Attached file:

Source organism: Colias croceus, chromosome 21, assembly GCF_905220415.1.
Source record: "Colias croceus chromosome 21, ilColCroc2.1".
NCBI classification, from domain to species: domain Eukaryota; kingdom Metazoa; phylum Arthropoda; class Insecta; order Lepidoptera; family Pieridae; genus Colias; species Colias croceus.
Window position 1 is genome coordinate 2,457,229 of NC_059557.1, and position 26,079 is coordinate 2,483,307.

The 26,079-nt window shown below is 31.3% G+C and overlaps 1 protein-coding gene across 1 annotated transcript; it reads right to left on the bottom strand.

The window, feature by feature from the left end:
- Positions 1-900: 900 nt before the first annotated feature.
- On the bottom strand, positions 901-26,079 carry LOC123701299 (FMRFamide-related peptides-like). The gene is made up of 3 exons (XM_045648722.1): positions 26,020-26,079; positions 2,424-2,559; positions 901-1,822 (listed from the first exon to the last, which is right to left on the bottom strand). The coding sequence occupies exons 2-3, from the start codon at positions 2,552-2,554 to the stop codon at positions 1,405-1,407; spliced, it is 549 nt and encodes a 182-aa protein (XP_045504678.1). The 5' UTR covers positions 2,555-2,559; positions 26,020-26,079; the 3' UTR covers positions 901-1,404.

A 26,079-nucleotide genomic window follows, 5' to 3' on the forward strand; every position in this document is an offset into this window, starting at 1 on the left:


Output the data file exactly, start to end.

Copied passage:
Source organism: Colias croceus, chromosome 21, assembly GCF_905220415.1.
Source record: "Colias croceus chromosome 21, ilColCroc2.1".
NCBI classification, from domain to species: domain Eukaryota; kingdom Metazoa; phylum Arthropoda; class Insecta; order Lepidoptera; family Pieridae; genus Colias; species Colias croceus.
Window position 1 is genome coordinate 2,457,229 of NC_059557.1, and position 26,079 is coordinate 2,483,307.

The 26,079-nt window shown below is 31.3% G+C and overlaps 1 protein-coding gene across 1 annotated transcript; it reads right to left on the bottom strand.

The window, feature by feature from the left end:
- Positions 1-900: 900 nt before the first annotated feature.
- On the bottom strand, positions 901-26,079 carry LOC123701299 (FMRFamide-related peptides-like). The gene is made up of 3 exons (XM_045648722.1): positions 26,020-26,079; positions 2,424-2,559; positions 901-1,822 (listed from the first exon to the last, which is right to left on the bottom strand). The coding sequence occupies exons 2-3, from the start codon at positions 2,552-2,554 to the stop codon at positions 1,405-1,407; spliced, it is 549 nt and encodes a 182-aa protein (XP_045504678.1). The 5' UTR covers positions 2,555-2,559; positions 26,020-26,079; the 3' UTR covers positions 901-1,404.

A 26,079-nucleotide genomic window follows, 5' to 3' on the forward strand; every position in this document is an offset into this window, starting at 1 on the left: